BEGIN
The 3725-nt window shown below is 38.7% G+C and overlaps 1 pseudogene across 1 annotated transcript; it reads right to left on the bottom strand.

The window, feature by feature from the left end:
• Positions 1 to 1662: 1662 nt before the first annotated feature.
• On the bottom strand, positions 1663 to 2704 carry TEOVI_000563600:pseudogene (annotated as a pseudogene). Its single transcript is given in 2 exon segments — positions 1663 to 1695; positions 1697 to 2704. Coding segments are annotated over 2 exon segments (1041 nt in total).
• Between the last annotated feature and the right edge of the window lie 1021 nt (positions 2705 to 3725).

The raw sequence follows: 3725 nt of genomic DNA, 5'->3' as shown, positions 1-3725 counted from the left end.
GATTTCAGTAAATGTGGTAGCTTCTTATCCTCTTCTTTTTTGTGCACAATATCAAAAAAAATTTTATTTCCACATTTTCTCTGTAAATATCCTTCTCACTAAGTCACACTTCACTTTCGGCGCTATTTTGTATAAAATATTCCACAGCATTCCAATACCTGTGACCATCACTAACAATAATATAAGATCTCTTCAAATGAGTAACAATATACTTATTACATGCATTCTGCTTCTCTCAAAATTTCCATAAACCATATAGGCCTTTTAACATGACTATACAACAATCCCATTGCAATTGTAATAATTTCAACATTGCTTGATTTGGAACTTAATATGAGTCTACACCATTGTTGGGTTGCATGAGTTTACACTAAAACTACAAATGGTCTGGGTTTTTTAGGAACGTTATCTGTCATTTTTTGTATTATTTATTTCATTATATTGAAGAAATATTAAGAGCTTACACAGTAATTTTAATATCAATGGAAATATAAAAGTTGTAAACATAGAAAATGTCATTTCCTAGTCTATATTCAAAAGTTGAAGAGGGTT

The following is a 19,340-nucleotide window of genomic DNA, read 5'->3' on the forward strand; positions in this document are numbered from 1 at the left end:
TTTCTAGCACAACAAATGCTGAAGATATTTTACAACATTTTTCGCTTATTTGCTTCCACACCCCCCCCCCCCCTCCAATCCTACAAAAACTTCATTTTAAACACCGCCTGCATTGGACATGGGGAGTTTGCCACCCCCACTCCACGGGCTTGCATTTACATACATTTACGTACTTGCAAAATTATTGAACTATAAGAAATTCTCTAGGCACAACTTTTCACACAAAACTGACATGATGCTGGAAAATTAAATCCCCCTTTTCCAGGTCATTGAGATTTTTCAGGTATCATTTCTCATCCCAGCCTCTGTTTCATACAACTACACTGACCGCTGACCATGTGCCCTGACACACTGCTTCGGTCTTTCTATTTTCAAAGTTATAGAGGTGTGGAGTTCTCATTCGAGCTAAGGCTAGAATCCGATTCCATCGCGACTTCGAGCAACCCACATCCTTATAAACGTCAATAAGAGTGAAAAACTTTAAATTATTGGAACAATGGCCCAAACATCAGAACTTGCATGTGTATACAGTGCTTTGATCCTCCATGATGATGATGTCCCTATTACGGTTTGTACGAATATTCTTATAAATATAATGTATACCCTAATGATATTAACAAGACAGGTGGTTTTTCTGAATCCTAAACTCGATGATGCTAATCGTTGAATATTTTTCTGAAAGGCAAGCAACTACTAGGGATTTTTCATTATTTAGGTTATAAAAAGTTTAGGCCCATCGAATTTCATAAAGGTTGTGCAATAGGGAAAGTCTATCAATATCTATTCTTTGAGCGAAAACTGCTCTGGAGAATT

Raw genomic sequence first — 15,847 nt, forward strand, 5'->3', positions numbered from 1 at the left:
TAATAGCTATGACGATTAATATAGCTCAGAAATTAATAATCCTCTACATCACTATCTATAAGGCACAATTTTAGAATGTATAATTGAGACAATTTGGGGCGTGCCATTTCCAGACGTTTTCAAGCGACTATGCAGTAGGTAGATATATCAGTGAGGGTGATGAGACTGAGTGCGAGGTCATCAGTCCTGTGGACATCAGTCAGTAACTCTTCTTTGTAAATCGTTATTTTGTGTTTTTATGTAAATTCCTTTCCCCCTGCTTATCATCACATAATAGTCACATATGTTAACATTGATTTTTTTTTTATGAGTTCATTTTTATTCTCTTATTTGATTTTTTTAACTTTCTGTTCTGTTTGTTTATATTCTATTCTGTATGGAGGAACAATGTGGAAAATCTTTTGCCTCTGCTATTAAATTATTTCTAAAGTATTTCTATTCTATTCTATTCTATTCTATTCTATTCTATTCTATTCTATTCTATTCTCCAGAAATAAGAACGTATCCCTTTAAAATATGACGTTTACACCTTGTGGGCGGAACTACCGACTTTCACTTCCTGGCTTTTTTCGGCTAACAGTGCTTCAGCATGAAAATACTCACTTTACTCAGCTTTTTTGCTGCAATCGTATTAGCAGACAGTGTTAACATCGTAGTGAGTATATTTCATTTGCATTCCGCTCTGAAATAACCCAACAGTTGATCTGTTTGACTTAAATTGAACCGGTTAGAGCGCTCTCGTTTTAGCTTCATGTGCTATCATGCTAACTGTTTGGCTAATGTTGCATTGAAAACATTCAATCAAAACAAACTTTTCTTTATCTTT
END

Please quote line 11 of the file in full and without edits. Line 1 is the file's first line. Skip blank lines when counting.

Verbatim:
TAATAGCTATGACGATTAATATAGCTCAGAAATTAATAATCCTCTACATCACTATCTATAAGGCACAATTTTAGAATGTATAATTGAGACAATTTGGGGCGTGCCATTTCCAGACGTTTTCAAGCGACTATGCAGTAGGTAGATATATCAGTGAGGGTGATGAGACTGAGTGCGAGGTCATCAGTCCTGTGGACATCAGTCAGTAACTCTTCTTTGTAAATCGTTATTTTGTGTTTTTATGTAAATTCCTTTCCCCCTGCTTATCATCACATAATAGTCACATATGTTAACATTGATTTTTTTTTTATGAGTTCATTTTTATTCTCTTATTTGATTTTTTTAACTTTCTGTTCTGTTTGTTTATATTCTATTCTGTATGGAGGAACAATGTGGAAAATCTTTTGCCTCTGCTATTAAATTATTTCTAAAGTATTTCTATTCTATTCTATTCTATTCTATTCTATTCTATTCTATTCTATTCTATTCTCCAGAAATAAGAACGTATCCCTTTAAAATATGACGTTTACACCTTGTGGGCGGAACTACCGACTTTCACTTCCTGGCTTTTTTCGGCTAACAGTGCTTCAGCATGAAAATACTCACTTTACTCAGCTTTTTTGCTGCAATCGTATTAGCAGACAGTGTTAACATCGTAGTGAGTATATTTCATTTGCATTCCGCTCTGAAATAACCCAACAGTTGATCTGTTTGACTTAAATTGAACCGGTTAGAGCGCTCTCGTTTTAGCTTCATGTGCTATCATGCTAACTGTTTGGCTAATGTTGCATTGAAAACATTCAATCAAAACAAACTTTTCTTTATCTTT